Finland struggles to shift away from fossil fuels

The amount of energy produced using renewable sources has actually fallen in the last year in percentage terms.

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File photo of wind farm at sea / Credit: iStock Photo

Finland is struggling to shift away from fossil fuels and replace coal, natural gas, oil and peat with renewable energy sources.

According to the latest figures from Statistics Finland, the share of renewable energy
sources in electricity production decreased by 1% per cent in 2018.

At the same time, the share of energy production with fossil fuels and peat grew by 14%.

Renewable energy sources, such as hydropower and wind power, accounted for 46.2% of the electricity – that’s down from 47.2% a year before.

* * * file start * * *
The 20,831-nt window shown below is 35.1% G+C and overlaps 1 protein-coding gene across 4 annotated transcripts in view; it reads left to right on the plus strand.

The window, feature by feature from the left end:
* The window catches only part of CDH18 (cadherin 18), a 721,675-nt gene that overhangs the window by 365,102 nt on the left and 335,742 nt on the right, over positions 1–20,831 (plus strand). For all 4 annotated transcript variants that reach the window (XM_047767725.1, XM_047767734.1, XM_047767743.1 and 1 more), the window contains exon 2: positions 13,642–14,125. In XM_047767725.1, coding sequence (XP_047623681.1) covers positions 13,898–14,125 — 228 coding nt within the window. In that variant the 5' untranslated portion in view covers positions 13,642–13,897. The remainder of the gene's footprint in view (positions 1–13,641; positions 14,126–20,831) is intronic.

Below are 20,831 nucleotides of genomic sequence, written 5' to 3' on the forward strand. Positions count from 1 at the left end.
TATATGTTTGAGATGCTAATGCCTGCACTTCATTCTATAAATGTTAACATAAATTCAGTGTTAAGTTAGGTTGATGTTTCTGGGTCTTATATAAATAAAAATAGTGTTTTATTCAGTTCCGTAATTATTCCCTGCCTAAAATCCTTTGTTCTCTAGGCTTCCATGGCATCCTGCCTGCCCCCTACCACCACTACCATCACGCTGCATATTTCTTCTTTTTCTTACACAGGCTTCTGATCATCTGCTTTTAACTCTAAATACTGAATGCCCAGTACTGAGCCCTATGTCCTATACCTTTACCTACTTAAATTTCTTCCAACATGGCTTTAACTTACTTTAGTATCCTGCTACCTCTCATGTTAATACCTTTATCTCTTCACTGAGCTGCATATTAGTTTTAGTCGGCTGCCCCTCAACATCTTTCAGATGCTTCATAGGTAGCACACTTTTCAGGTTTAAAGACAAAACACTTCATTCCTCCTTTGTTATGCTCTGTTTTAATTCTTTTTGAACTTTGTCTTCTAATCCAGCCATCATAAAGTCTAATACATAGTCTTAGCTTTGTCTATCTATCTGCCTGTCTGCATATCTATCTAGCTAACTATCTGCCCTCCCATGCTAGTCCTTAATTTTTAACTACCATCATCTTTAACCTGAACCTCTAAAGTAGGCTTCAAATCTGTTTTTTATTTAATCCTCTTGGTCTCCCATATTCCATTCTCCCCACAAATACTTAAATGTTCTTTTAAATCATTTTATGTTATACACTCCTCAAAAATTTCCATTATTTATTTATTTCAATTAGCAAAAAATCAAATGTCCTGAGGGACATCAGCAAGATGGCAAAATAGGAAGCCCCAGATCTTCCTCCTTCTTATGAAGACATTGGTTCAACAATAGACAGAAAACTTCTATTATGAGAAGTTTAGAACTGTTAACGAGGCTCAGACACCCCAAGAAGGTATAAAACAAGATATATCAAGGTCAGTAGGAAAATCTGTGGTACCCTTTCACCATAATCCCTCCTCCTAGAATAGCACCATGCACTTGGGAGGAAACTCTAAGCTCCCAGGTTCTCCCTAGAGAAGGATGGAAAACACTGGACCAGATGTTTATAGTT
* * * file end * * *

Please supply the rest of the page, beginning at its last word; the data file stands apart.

Fossil fuels and peat, on the other hand, produced about one fifth of Finland’s electricity, as nuclear power met 32% of the country’s energy needs.

Prime Minister Antti Rinne talks to media on EU issues, Helsinki 15th October 2019 / Credit: Viivi Myllylä, VNK

Trying to meet carbon neutral goals 

Finland hit the global headlines earlier this year when it pledged to become carbon neutral by 2035.

The country is expected to radically reduce its consumption of fossil fuels to achieve that goal, but there has been criticism of the government for having the goals, but without the policy and practical substance in place for how to actually achieve them.

Finnish Prime Minister Antti Rinne (SDP) said recently that ministers will meet in January 2020 for an official climate conference, which will focus on climate policy measures
and a timetable for implementation.

So far the left-leaning coalition government’s budget for 2020 included higher taxes on petrol and some additional funding for environmental measures, but also continued to fund subsidies for carbon-intensive peat burning.